Issue #108 (January 1, 2001)

My Year in Romance (by LLB):
When I look back over each year of romance reading, the results are always unique. When I first discovered romance, rather than venturing out to try a whole slew of new authors, I stuck with the first few I had discovered and read through part (or all) of their backlists. This turned out rather well, since I was lucky with many of my first selections. After that first year of "getting up to speed," however, I focused on mostly newer books, although I did start to collect backlists of authors I fell in love with, but only read them bit by bit, so as not to suffer glomming burnout.

2000 was the first year in six when I read (just slightly) more romances published in earlier years (41) than I did current year romances (40). I can't say it was a very successful venture, because, overall, I had more luck with Y2K romances than I did with those earlier ones, probably because a great many of those earlier books tended to be series titles. I read a lot of them these days, even though they are often nothing special. Is it just me, or is an average series title easier to read than an average full-length book? I did work my way through much of Patricia Oliver's Regency Romance backlist this year, and I'm very glad I did!

I was able to add a few new series authors to my fairly selective list of series authors to read - long-time series readers will find nothing new in these names, but straglers like me might want to expand their horizons and include Sharon Sala, Justine Davis, and Marilyn Pappano (I'd begun reading her single title contemporaries in 1999). These authors tend to be of the comfort read variety for me. Carly Phillips, Jennifer Greene, and Gina Wilkins also made an impact on me; they might join my list in the future.

I'd like to briefly mention Zebra's Bouquet line, which I hear is in danger of being cancelled. Jacquie D'Alessandro's Kiss the Cook and Maddie James' Falling for Grace were both good reads; while the former author has also had books published by other publishers, I think all of James' titles have been published by Zebra. If the other Bouquet title by her I found is as good as Falling for Grace, I might even break down and buy her Precious Gems titles! Sadly, the Marcia Evanick titles I tried in the Bouquet line did not work, although I've now found three of six of her earlier Loveswept titles to be pretty entertaining.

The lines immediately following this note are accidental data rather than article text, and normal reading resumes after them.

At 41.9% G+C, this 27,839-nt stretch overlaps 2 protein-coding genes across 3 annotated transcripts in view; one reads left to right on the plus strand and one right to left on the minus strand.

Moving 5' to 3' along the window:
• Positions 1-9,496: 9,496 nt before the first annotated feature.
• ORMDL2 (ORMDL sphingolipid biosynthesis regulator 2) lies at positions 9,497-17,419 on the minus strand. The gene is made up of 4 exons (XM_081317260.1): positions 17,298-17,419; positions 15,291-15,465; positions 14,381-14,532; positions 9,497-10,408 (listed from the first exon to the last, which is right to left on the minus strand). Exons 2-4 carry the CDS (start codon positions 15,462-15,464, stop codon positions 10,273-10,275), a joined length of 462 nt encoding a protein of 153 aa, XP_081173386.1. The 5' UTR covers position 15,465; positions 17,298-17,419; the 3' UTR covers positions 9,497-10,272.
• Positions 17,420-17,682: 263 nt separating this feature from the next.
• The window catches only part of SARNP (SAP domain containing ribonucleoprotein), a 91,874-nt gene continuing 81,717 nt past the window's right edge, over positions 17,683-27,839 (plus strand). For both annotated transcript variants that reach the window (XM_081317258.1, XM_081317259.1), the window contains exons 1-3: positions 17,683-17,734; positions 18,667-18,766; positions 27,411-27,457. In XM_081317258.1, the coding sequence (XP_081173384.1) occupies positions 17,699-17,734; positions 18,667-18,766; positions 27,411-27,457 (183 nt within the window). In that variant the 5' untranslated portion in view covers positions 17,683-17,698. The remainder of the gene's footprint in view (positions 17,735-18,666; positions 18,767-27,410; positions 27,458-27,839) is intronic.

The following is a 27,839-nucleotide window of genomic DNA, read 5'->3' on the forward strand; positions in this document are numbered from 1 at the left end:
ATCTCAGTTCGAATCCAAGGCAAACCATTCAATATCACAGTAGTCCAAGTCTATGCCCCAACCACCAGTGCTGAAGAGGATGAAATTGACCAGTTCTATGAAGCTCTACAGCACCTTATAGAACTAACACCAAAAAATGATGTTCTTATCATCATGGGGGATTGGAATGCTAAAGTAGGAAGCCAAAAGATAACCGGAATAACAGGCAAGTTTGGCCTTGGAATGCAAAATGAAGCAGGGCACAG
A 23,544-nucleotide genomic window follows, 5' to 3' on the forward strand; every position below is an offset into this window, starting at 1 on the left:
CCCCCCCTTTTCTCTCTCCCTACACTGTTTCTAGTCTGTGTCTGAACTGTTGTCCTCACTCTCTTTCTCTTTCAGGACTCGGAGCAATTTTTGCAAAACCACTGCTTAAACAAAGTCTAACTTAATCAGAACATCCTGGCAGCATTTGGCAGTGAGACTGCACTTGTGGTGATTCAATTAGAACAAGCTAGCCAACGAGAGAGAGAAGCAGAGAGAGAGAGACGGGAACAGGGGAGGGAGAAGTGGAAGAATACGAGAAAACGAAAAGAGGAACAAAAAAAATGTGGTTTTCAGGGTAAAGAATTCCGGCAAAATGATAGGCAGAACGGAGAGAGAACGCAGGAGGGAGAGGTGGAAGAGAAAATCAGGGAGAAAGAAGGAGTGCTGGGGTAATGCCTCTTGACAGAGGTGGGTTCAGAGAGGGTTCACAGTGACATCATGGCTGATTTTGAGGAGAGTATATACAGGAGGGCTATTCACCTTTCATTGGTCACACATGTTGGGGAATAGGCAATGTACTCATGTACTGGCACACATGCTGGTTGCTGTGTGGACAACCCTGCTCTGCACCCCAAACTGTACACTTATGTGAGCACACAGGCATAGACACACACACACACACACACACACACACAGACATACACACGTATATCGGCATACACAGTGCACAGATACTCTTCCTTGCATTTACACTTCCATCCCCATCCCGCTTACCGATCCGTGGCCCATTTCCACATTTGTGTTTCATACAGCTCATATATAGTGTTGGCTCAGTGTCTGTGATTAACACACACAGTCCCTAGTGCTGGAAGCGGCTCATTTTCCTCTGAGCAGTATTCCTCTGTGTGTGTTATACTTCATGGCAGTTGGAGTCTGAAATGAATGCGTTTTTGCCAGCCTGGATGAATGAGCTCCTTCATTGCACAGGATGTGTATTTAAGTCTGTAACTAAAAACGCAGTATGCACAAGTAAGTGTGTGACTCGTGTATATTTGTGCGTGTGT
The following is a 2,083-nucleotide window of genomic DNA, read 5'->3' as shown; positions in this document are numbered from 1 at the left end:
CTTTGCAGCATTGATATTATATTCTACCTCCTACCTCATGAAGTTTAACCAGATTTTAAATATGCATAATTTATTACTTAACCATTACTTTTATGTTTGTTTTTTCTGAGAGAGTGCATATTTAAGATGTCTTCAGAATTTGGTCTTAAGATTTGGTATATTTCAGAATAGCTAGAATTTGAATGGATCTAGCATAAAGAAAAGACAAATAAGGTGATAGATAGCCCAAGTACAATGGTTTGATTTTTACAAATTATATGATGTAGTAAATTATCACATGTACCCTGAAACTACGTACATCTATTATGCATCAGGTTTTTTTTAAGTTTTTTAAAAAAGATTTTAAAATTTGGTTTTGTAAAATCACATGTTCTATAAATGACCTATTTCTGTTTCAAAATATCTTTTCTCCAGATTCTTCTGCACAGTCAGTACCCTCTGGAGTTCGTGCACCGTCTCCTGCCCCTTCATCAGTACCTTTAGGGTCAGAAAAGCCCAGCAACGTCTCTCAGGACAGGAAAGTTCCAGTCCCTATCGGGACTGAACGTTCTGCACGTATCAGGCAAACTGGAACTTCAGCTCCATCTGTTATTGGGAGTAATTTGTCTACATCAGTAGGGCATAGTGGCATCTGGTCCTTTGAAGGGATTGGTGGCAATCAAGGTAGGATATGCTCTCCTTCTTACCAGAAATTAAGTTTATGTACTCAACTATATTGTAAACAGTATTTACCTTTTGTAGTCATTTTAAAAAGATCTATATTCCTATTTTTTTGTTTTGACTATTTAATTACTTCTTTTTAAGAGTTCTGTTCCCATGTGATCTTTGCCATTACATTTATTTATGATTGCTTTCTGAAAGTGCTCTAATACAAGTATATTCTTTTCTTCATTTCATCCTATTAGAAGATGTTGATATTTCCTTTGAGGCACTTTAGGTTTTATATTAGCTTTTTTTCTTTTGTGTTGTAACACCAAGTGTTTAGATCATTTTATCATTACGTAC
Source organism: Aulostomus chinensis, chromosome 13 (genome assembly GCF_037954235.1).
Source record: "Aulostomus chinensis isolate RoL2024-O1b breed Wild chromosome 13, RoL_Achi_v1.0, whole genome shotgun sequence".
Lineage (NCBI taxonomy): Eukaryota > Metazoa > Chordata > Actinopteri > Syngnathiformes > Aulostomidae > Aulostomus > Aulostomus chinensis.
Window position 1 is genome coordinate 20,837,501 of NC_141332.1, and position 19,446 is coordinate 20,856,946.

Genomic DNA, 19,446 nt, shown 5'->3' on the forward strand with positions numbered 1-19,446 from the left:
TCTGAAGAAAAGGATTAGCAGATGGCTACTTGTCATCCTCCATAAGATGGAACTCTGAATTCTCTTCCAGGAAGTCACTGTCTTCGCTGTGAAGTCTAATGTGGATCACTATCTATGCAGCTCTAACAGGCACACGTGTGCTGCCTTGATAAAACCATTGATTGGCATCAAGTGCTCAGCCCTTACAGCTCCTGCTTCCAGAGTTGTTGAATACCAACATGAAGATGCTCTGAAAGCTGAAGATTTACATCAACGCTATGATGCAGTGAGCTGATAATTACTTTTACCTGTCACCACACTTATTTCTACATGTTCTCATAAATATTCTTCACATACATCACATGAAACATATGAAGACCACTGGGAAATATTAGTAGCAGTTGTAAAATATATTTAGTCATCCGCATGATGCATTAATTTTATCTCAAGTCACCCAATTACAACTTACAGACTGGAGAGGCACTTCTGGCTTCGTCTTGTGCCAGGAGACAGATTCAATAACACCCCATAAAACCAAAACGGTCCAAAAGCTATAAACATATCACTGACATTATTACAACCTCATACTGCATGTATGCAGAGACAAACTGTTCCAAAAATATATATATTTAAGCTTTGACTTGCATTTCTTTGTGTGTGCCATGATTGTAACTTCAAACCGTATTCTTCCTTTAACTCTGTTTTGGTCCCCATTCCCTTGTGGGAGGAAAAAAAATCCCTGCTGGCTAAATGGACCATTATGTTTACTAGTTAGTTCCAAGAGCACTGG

I truly loved only three books all year - the first was Anne Stuart's To Love a Dark Lord, published in 1994. The second was Jillian Hunter's Indiscretion, published this past spring. The third was Joy Fielding's The First Time, a fall release, and a non-romance title.

Several fiction titles besides the Joy Fielding deserve mention for this past year: Susan Wilson's Hawke's Cove; Jody Picault's Plain Truth; Patricia Gaffney's Circle of Three; Ruth Wind's (aka Barbara Samuel) In the Midnight Rain; and Christy Yorke's The Wishing Garden. None of these titles received the publicity of Donald Antrim's The Verificationist; I thought each was a far better read.

I thoroughly enjoyed a substantial number of romances in 2000. Madeline Hunter made an impact on everyone I know who tried any of her medieval trilogy; I came away from By Possession excited in a way few medievals that are not romps have left me. Lorraine Heath's historical western Never Love a Cowboy was terrific; it earned DIK status from another of our reviewers. Susan Grant's debut novel, which I actually read in 1999, and its follow-up (The Star King), were both exciting; since I'm not a big reader of either time travel or futuristic romance, the fact that I enjoyed both these titles also thrilled me. Catherine Coulter's The Courtship (I know I'm in the minority on that one), Susan Krinard's Once a Wolf, and Christina Dodd's Rules of Surrender were enjoyable and worth mention as well.

It was more than a year ago that I first mentioned both The Courtship and Gaelen Foley's Prince Charming; Foley's book remains one of the best of the dark romances I read with a Y2K pub date. And while I didn't enjoy Deborah Simmons' The Gentleman Thief as much as my ATBF co-columnist did - Robin granted it DIK status - it came quite close. Though it faltered for me just before the end, this regency-set historical cements it for me: Deborah Simmons is the biggest buried treasure I know.

I continue not to particularly care for romantic suspense, and yet two of my recommended reads from 2000 were Andrea Kane's Run for Your Life, and to a slightly lesser extent, Vicki Hinze's All Due Respect.

My success with e-books remains practically non-existent. I reviewed four e-books for the magazine I write for in 2000; the best was Karin Huxman's ultimately average Entangled. Here's what I wrote my editor to accompany my review: "Of all the e-books I've read, this one isn't the worst. How's that for a recommendation? It actually showed some promise, and had there been a decent editor working with the author, I think it could have been a fairly good read." My grades for the other three titles ranged from C- to F.

Among the superbly horrible romances I read this year were Catherine Lanigan's California Moon, now tied as the worst romance I have ever read, Joan Johnston's The Cowboy (surprising since I've enjoyed her in the past),and Cait London's It Happened at Midnight. My biggest disappointments for the year were Dara Joy's High Intensity and Mary Jo Putney's The Burning Point.

Who is missing from this year's list of especially recommended reads? For me it was Nora Roberts. I did enjoy two of her series titles (Enchanted and Night Shield) a great deal, but for the first time in many years, there's no Nora Roberts DIK on my list.